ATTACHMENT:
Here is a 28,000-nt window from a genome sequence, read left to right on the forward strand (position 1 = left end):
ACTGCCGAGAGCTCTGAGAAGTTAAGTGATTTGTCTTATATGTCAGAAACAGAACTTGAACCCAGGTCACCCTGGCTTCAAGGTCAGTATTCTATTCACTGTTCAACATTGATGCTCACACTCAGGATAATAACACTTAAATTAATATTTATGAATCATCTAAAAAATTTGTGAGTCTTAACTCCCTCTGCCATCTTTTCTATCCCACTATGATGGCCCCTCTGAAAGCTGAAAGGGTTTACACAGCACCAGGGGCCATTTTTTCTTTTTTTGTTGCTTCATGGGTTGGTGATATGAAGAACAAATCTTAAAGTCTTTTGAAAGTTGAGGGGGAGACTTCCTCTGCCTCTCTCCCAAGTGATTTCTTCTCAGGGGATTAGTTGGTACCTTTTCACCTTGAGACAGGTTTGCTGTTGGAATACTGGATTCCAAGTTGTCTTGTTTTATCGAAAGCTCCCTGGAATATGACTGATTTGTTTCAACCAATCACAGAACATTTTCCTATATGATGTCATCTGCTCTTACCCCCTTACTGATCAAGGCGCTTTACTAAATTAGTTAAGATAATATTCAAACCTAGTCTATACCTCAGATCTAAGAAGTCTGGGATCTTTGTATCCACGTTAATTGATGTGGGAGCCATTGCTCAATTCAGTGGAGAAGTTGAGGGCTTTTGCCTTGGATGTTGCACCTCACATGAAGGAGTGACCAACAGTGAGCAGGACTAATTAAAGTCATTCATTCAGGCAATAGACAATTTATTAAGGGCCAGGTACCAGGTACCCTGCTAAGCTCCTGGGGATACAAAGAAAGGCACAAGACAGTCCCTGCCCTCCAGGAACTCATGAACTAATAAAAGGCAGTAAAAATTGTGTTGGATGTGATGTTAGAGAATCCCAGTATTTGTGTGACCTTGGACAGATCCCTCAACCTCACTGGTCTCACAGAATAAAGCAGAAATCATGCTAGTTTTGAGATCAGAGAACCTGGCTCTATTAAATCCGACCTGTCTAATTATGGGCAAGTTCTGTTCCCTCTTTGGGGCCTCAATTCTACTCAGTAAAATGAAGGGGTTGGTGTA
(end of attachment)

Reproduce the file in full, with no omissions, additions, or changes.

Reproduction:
Here is a 28,000-nt window from a genome sequence, read left to right on the forward strand (position 1 = left end):
ACTGCCGAGAGCTCTGAGAAGTTAAGTGATTTGTCTTATATGTCAGAAACAGAACTTGAACCCAGGTCACCCTGGCTTCAAGGTCAGTATTCTATTCACTGTTCAACATTGATGCTCACACTCAGGATAATAACACTTAAATTAATATTTATGAATCATCTAAAAAATTTGTGAGTCTTAACTCCCTCTGCCATCTTTTCTATCCCACTATGATGGCCCCTCTGAAAGCTGAAAGGGTTTACACAGCACCAGGGGCCATTTTTTCTTTTTTTGTTGCTTCATGGGTTGGTGATATGAAGAACAAATCTTAAAGTCTTTTGAAAGTTGAGGGGGAGACTTCCTCTGCCTCTCTCCCAAGTGATTTCTTCTCAGGGGATTAGTTGGTACCTTTTCACCTTGAGACAGGTTTGCTGTTGGAATACTGGATTCCAAGTTGTCTTGTTTTATCGAAAGCTCCCTGGAATATGACTGATTTGTTTCAACCAATCACAGAACATTTTCCTATATGATGTCATCTGCTCTTACCCCCTTACTGATCAAGGCGCTTTACTAAATTAGTTAAGATAATATTCAAACCTAGTCTATACCTCAGATCTAAGAAGTCTGGGATCTTTGTATCCACGTTAATTGATGTGGGAGCCATTGCTCAATTCAGTGGAGAAGTTGAGGGCTTTTGCCTTGGATGTTGCACCTCACATGAAGGAGTGACCAACAGTGAGCAGGACTAATTAAAGTCATTCATTCAGGCAATAGACAATTTATTAAGGGCCAGGTACCAGGTACCCTGCTAAGCTCCTGGGGATACAAAGAAAGGCACAAGACAGTCCCTGCCCTCCAGGAACTCATGAACTAATAAAAGGCAGTAAAAATTGTGTTGGATGTGATGTTAGAGAATCCCAGTATTTGTGTGACCTTGGACAGATCCCTCAACCTCACTGGTCTCACAGAATAAAGCAGAAATCATGCTAGTTTTGAGATCAGAGAACCTGGCTCTATTAAATCCGACCTGTCTAATTATGGGCAAGTTCTGTTCCCTCTTTGGGGCCTCAATTCTACTCAGTAAAATGAAGGGGTTGGTGTA